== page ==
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How does Vim bundle the actions done by a BufWritePre autocmd?

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  • Elliot Shank
    I ve got a situation similar to the following: augroup A autocmd BufWritePre [stuff that changes the buffer before writing] augroup END augroup B
    Message 1 of 3 , Aug 31, 2006
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      I've got a situation similar to the following:

      augroup A
      autocmd BufWritePre <buffer> [stuff that changes the buffer before writing]
      augroup END

      augroup B
      autocmd BufWritePre <buffer> [stuff that changes the buffer before writing]
      autocmd BufWritePost <buffer> undo
      augroup END


      Obviously, in group A I'm trying to make a change in the buffer as well as on disk. In group B, I'm trying to only make a change to disk.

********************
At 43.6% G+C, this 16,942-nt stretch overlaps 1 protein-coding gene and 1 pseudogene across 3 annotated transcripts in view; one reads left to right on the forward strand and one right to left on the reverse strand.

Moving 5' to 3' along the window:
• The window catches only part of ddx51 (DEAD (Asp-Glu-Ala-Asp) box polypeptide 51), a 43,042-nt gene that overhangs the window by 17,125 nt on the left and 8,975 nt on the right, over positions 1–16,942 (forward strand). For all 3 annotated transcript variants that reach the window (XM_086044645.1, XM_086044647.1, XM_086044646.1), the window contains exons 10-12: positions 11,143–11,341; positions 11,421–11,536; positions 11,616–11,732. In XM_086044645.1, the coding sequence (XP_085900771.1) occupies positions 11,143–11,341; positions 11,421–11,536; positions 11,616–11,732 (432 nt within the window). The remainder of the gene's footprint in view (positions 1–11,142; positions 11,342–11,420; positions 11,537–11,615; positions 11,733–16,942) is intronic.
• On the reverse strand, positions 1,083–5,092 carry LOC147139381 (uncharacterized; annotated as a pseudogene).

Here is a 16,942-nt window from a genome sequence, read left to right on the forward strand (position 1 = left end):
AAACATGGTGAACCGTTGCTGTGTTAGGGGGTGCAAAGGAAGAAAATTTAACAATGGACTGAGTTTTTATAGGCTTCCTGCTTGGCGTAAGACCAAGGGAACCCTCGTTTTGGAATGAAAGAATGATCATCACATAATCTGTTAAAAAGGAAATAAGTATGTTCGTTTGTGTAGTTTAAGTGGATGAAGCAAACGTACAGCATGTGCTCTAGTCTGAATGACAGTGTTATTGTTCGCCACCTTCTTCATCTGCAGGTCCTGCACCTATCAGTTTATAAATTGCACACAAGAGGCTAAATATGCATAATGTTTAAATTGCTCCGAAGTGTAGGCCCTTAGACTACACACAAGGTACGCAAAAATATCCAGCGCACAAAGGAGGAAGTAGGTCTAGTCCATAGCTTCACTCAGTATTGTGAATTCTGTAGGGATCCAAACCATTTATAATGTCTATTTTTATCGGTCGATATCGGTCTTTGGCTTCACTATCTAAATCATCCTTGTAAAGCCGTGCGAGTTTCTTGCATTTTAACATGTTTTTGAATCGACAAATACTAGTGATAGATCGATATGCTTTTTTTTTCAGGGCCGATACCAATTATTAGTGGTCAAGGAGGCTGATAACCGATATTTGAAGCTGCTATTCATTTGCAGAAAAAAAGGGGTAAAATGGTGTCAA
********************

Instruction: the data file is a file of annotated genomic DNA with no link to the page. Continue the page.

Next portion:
The command handlers are invoked in the order seen. First Pre A, then Pre B, then Post B.

      The problem is that the post command in group B is undoing the changes from group A, as well from itself. The problem is that it isn't easy to reverse the modifications in Pre B, other than by invoking :undo.


      Any ideas?
    • Yakov Lerner
      ... 1. What happens here is that edits from sequential noninteractive commands are considered as one undo block. You want to insert undo break at the
      Message 2 of 3 , Sep 1, 2006
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        On 8/31/06, Elliot Shank <vim@...> wrote:
        > I've got a situation similar to the following:
        >
        > augroup A
        > autocmd BufWritePre <buffer> [stuff that changes the buffer before writing]
        > augroup END
        >
        > augroup B
        > autocmd BufWritePre <buffer> [stuff that changes the buffer before writing]
        > autocmd BufWritePost <buffer> undo
        > augroup END
        >
        >
        > Obviously, in group A I'm trying to make a change in the buffer as well as on disk. In group B, I'm trying to only make a change to disk.